Coding with the Community — Episode 1

I remember dropping my pile of punch cards and having to put them back in order....

just kidding. I'm not that old. My first was a IBM PC-AT compatible computer that I learned assembly programming on.

I was middle school at the time. My father was working for a computer company in Lowell, MA. Not sure where he heard about the Sinclair ZX-81, but he was able to buy one and bring it home. At the time were living in western New York state. We later moved to New England, to be closer to my dad's job.

From the Sinclair ZX-81, I moved up to a Commodore VIC-20, then a Commodore 64, and eventually a Commodore Amiga 500. It wasn't until the end of 1995 that I bought my first IBM compatible, a Dell Pentium 120MHz that I overclocked to 133MHz. The real fun happened when I bought an Abit BH6 motherboard and a Celeron 300A that I immediately overclocked to 450MHz. Ahh, the fun times... :wink:


The first computer I ever played with was my cousin's Commodore 64. I still remember the utter satisfaction from writing my first "Hello World" program. Without that entry into geekdom, I probably would not be the geek I am today.

10 cls
20 print "hello world"
30 end



@adamkempenich, :point_up_2:see first slide on your tutorial .

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You want a C64 Hello World? :slight_smile:

Excellent idea! Did Hubitat give you access to their channel, or will I need to find this stream somewhere else? (I tried clicking the graphic because it looked vaguely like a link, but it...I guess was really a link, but just to a bigger picture. :laughing:)

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No Coleco Adam? :grin:

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I was saving up to buy that computer in kit form when I was a kid. Then I found that for $500 more, I could get a pineapple and build it. But my Dad really spoiled me with an Apple II+ (Mom was pissed that he dropped $2.5 G on a computer at the time).

But I learned on an expanded version of this 8800, that my Dad built from scratch, and then designed his own video card and keyboard interface for it. Later, I learned to use a K-Pro before I had my own computer.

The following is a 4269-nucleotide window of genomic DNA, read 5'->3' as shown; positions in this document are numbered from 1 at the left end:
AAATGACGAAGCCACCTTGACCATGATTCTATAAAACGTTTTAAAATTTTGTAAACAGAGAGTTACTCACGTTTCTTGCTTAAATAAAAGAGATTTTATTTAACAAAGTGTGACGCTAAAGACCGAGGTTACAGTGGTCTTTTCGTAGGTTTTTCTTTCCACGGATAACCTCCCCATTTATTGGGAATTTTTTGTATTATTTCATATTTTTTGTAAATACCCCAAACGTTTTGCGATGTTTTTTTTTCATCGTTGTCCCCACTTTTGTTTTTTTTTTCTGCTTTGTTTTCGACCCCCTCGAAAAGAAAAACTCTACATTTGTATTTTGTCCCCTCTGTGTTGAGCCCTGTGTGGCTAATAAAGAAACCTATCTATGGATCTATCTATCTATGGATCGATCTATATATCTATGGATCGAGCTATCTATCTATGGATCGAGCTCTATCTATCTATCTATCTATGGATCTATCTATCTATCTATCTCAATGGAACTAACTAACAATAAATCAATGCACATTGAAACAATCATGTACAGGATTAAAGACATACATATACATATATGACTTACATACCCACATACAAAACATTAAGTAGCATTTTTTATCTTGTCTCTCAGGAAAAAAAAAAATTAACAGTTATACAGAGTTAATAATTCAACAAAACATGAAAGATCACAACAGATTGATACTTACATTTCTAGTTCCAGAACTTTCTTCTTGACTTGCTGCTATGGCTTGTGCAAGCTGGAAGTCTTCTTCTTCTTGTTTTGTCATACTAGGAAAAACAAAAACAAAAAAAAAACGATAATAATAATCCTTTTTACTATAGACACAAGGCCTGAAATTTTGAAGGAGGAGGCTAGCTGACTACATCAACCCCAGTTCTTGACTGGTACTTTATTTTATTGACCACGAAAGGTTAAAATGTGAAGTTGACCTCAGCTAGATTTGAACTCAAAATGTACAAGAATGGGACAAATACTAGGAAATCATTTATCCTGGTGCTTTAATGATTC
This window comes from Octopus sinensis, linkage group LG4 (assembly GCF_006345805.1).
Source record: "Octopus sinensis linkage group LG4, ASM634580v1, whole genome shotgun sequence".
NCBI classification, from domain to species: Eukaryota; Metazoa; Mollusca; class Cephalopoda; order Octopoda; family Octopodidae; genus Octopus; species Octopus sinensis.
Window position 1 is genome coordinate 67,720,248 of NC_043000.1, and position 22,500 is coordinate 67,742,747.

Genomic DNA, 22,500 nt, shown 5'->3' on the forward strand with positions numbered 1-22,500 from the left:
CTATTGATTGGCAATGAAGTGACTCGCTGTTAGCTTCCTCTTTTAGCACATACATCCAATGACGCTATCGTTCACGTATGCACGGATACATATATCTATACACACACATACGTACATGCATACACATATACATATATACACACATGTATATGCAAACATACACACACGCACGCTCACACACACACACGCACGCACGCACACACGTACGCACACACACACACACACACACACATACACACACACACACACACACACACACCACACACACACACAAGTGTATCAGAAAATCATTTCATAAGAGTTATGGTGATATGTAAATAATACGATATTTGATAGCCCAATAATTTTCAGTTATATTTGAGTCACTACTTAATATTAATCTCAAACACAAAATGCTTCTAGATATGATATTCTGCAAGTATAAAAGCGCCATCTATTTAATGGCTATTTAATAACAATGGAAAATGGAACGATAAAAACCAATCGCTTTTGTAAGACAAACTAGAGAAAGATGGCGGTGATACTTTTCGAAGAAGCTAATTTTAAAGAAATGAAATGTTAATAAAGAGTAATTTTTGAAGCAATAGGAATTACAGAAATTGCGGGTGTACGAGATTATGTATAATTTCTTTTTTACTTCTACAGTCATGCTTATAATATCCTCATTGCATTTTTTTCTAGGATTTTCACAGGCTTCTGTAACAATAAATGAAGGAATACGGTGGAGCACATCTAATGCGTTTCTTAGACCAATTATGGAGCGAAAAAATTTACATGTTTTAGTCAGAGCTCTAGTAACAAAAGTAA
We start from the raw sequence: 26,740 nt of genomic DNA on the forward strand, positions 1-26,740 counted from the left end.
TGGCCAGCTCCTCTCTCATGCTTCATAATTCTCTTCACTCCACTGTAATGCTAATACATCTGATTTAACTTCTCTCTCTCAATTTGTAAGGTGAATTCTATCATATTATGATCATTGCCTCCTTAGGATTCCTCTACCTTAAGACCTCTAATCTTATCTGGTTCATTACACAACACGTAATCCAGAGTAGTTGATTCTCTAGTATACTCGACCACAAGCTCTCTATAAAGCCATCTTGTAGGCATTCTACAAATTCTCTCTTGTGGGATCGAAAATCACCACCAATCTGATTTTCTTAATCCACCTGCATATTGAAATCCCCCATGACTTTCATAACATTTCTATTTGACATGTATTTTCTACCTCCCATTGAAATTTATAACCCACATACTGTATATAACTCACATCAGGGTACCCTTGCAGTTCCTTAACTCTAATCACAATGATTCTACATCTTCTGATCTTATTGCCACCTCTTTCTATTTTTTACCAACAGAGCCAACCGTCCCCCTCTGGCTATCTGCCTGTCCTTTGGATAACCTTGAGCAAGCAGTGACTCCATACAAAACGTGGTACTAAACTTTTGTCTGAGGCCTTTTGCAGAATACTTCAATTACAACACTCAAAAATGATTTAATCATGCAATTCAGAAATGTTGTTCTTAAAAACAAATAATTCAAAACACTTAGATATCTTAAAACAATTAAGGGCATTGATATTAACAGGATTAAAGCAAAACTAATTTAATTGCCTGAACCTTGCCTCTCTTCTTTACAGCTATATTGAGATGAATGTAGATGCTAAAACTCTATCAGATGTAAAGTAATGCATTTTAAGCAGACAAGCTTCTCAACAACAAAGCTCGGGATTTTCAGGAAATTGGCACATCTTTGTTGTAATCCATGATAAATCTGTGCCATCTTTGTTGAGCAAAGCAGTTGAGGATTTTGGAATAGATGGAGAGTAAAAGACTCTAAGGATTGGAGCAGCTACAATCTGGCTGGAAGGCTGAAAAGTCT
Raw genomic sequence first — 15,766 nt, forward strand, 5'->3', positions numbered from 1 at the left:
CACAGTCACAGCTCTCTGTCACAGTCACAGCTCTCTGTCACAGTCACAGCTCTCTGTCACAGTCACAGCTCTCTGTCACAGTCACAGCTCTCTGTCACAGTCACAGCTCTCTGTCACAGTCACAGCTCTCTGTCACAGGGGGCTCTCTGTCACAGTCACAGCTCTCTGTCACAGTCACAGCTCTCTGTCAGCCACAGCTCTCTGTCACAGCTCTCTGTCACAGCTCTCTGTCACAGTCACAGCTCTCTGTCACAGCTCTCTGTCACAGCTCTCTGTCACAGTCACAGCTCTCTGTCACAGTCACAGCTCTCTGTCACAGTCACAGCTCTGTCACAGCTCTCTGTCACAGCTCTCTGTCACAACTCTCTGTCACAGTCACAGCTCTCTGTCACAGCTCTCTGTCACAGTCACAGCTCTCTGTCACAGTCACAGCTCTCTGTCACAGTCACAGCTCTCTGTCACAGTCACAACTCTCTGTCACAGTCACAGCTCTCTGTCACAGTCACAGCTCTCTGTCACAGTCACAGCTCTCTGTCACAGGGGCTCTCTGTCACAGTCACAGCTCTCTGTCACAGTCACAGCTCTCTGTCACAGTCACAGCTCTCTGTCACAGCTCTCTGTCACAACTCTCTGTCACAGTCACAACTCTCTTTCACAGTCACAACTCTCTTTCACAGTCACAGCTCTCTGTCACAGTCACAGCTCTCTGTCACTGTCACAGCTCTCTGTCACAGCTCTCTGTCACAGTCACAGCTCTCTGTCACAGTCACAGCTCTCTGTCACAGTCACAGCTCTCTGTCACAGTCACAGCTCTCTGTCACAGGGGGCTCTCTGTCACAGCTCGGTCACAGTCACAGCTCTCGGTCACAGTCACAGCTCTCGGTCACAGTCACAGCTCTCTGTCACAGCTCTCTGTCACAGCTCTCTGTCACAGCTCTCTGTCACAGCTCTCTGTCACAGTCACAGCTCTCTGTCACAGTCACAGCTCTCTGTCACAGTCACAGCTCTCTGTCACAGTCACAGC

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I’ve actually never used a Coleco or a C64!

But y’all are in for a real treat for the first bit of this broadcast :joy:

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OK, OK, it's obvious that EVERYONE here is a geezer because now 2 of us have asked how to connect to the stream tomorrow and not one of you could remember that long enough to respond to it!!! :rofl: :rofl:

You're all too busy recalling your youth (Apple ][+, later replaced with a //e...which I still have :blush:)

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Hahah too many messages for me to read on my phone during the work day :joy:

I’ll post a YouTube link tomorrow morning around 9-10. :slight_smile:


THANK you! And thanks for offering this!

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My pleasure :slight_smile: I’m looking forward to it!

If you're meaning a ZX81 lookalike in kit form - was that from CompShop in Santa Ana CA ? I was one of the designers of that MicroAce kit and set up and worked at that store.

No it was the ZX81 in kit form, but I remember that. I grew up in Temple City, which if you're from the area you probably know where that is. You must be closer to my Dad's age. I was 10 years old when that ad came out. Small world though. I wonder if my Dad knew you. He had a friend that had one of the early stores. I think it was in Hawthorn, so I know most of what he bought or brought home to test came from him.

I was 22 then I think, but I'm from the UK predominantly - enjoyed a few youth years in Orange County.

The MicroACE was effectively a ZX81 as it had our own designed hardware that avoided the screen display blanking when a program ran. After a licensing swap with Sinclair we then sold ZX81 kits if I remember. I believe we were the only source of such kits. 1K of RAM .. wow !

  • anyway I digress from OT and shall pop by and watch your webinar Adam.. great idea.
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Did you have to get on a waiting list at a Sears Business Center to buy the IBM PC. I bought one of those with a pair of floppy drives. My first computer was from Heathkit. Had a Hexadecimal keypad and no method of storing your program. Second was a Radio Shack Color Computer which stored your programs on cassette tapes and which I eventually had a 5.25" floppy drive for (180k) which was $600 - that $600 was for the floppy only! Went thru a ton of CP/M machines before the PC. I believe we still have DOS on the Windows 10 machines - when you shell out you're in DOS.

I'm sure many of you recall Philippe Kahn and Borland International. Borland brought affordable computer languages to the masses. Instead of Microsoft $500 languages Borland had them for $79 or less. Those were exciting and fun days.

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I’m getting a syntax error :grimacing:

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I was ~10 years old at the time so as far as I was concerned it appeared out of the ether :slightly_smiling_face:. Got home one day and it was there sitting on a brand new desk. I learned almost everything I know about DOS trying to get games to work on it as the years rolled by. Good ole config.sys and autoexec.bat editing.

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